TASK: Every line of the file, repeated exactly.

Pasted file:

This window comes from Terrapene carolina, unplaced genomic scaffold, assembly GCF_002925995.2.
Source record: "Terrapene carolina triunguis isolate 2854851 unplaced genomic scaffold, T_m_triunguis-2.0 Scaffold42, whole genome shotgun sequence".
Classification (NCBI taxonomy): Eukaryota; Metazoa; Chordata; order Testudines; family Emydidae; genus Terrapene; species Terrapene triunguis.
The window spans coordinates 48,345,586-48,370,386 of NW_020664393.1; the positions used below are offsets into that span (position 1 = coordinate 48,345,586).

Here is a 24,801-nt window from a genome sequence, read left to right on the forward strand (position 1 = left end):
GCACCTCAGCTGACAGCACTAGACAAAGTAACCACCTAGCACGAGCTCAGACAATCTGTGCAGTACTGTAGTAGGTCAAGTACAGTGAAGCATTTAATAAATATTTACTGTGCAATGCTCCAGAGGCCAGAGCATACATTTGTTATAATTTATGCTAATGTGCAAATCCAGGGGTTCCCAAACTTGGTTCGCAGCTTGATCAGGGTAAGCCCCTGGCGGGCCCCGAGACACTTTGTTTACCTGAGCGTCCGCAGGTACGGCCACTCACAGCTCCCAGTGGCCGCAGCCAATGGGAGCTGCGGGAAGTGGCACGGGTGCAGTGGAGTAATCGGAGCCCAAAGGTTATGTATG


This window comes from Terrapene carolina, unplaced genomic scaffold, assembly GCF_002925995.2.
Source record: "Terrapene carolina triunguis isolate 2854851 unplaced genomic scaffold, T_m_triunguis-2.0 Scaffold42, whole genome shotgun sequence".
Classification (NCBI taxonomy): Eukaryota; Metazoa; Chordata; order Testudines; family Emydidae; genus Terrapene; species Terrapene triunguis.
The window spans coordinates 48,345,586-48,370,386 of NW_020664393.1; the positions used below are offsets into that span (position 1 = coordinate 48,345,586).

Here is a 24,801-nt window from a genome sequence, read left to right on the forward strand (position 1 = left end):
GCACCTCAGCTGACAGCACTAGACAAAGTAACCACCTAGCACGAGCTCAGACAATCTGTGCAGTACTGTAGTAGGTCAAGTACAGTGAAGCATTTAATAAATATTTACTGTGCAATGCTCCAGAGGCCAGAGCATACATTTGTTATAATTTATGCTAATGTGCAAATCCAGGGGTTCCCAAACTTGGTTCGCAGCTTGATCAGGGTAAGCCCCTGGCGGGCCCCGAGACACTTTGTTTACCTGAGCGTCCGCAGGTACGGCCACTCACAGCTCCCAGTGGCCGCAGCCAATGGGAGCTGCGGGAAGTGGCACGGGTGCAGTGGAGTAATCGGAGCCCAAAGGTTATGTATG